By Ushehwedu Kufakurinani, Ingrid Harvold Kvangraven and Maria Dyveke Styve
When the sad news came of Samir Amin’s passing on August 12th, 2018, a plethora of beautiful obituaries were published in his memory (see for example here, here, here or here). These have made it more than evident not only how important his scholarship and work through the World Social Forum is, but also what an extraordinary person he was. We never had the privilege of meeting Samir Amin in person, but he was very kind to grant us an interview over Skype for an e-book we put together in 2017 on the contemporary relevance of dependency theory (since published by the University of Zimbabwe Publishers). Now we wish to unpack his contributions to our understanding of political economy and uneven development, and explore how his ideas have been interpreted and adopted in different contexts, and their relevance today.
Bradford deLong has recently argued that neoliberalism provides a way for former colonies to close the gaps with their erstwhile colonial masters. But this argument ignores the fact that several economic policies of colonial times were explicitly laissez-faire in nature.
The recognition of the dangers of allowing finance a free hand in the economy has led to a rethink of the soundness of neoliberalism as an economic and policy doctrine, from no less an organisation such as the IMF. Dani Rodrik has attacked the theoretical foundations of neoliberalism itself, judging that its insistence on allowing for unhindered market activity is bad economics itself, for economic models that make a theoretical case for markets cannot be easily transplanted into the real world in the way that advocates of neoliberalism believe.
Yet this is not to say that the concept is dead and buried. As Harvey (2007) points out, neoliberalism is a political economic process that ostensibly seeks to organise society and economies around the principle of free market activity, while primarily attempting to shift the balance of power towards dominant economic classes that control capital. Seen in this light, neoliberalism is still a powerful force shaping political and economic changes in much of the world today.
Bradford deLong’s blog post, first published in 1998 and re-published now shows that the term “neoliberalism” still carries intellectual currency. His is a curious argument; neoliberalism provides the only suitable path for countries of the developing world to close the gap with their former colonial powers. Access to the latest goods and technology allows developing economies – with low levels of productivity – to boost productivity and output growth, and consequently incomes. The reason the State should stay away from the economic sphere in the developing world is because democratic institutions have not been established yet, and hence the political sphere is vulnerable to capture by elites.Read More »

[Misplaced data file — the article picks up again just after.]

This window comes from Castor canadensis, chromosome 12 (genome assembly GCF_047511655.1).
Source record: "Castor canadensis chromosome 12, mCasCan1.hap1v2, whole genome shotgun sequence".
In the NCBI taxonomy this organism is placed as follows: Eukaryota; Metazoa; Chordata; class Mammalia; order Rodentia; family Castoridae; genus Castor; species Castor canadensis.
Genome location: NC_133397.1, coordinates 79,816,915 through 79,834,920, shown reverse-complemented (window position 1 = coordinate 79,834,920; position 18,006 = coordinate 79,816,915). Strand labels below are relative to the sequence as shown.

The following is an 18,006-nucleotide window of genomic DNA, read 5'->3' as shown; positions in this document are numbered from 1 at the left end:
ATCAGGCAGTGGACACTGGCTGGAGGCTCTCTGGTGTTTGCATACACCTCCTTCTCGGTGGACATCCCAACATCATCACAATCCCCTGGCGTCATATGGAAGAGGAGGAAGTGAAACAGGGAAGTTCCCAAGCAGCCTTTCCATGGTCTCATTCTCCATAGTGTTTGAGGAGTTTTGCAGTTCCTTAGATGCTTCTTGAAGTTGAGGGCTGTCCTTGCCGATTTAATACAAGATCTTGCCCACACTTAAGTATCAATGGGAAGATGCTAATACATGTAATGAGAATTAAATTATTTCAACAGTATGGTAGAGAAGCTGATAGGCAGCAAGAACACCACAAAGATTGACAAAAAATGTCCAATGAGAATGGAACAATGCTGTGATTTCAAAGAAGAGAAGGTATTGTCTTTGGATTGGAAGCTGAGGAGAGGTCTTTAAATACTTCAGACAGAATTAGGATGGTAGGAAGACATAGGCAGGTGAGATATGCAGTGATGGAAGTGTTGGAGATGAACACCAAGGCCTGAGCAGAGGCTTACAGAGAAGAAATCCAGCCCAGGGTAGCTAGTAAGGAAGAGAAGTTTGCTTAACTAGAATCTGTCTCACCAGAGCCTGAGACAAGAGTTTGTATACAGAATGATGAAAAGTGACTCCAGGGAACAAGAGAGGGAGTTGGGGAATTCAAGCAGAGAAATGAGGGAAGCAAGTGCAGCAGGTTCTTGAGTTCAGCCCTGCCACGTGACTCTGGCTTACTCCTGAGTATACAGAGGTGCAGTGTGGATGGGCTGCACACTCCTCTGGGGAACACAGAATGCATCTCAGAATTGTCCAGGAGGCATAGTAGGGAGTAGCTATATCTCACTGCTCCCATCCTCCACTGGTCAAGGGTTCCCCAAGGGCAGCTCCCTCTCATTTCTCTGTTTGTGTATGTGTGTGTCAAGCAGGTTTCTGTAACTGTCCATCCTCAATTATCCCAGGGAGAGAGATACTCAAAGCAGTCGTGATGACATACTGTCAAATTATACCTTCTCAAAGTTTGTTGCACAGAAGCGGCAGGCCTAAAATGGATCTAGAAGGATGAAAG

I have lately been grappling with the question of how African states came into being, not just as political, but especially economic territorial units. Connected to this are questions of how experts, especially economists came to influence and account for what became national economies. At the center of the state, economy and society are critical question of development and welfare. How did independent African countries make sense of their inheritance and what mechanisms did they deploy to transform themselves into coherent nations of multiple but entangled identities with disparate circumstance but common material goals united by the logic of a national economy? As I grappled with these issues, a great new monograph informed by an impressive historiography has arrived. The author grounds his work in an archivally based history of the transformation of the Sudan into an economic unit between the 1940s and the 1960s. Alden Young’s new book: Transforming the Sudan: Decolonization, Economic Development, and State Formation (Cambridge: Cambridge University Press, 2017) is centred on addressing these question using the history of a territory that transformed from being an Anglo-Egyptian Sudan condominium into the independent state of Sudan.Read More »
“Our role is to widen the field of discussion, not to set limits in accord with the prevailing authority.” Edward Said, Orientalism (1978)
This blog post aims to introduce Patnaik’s theory of imperialism – as developed in The Value of Money (2009) – and its relation to economic theory. According to Patnaik a cogent economic theory that seeks to understand the laws of capitalism necessarily stems from a coherent theory of money due to the central place money plays in a capitalist mode of production. Hence, the purpose of his scientific endeavor is to examine the underlying social arrangement behind the determination of the value of money. Consequently, the conceptual framework Patnaik establishes starts with the following question: what does determine the value of money?
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This month, four prominent Marxists met at The New School in New York to debate the relevance of imperialism. The debate was related to the publication of Prabhat Patnaik’s (Jawaharlal Nehru University) new book A Theory of Imperialism (written with Utsa Patnaik). With him in the panel were geographer David Harvey (CUNY), political scientist Nancy Fraser (The New School), and economist Duncan Foley (The New School). Economics Professor Sanjay Reddy (The New School) moderated the debate. The main question for the panelists was: Is ‘Imperialism’ a relevant concept today? A fruitful debate followed, suggesting that contemporary imperialism is crying out for analysis and critique.
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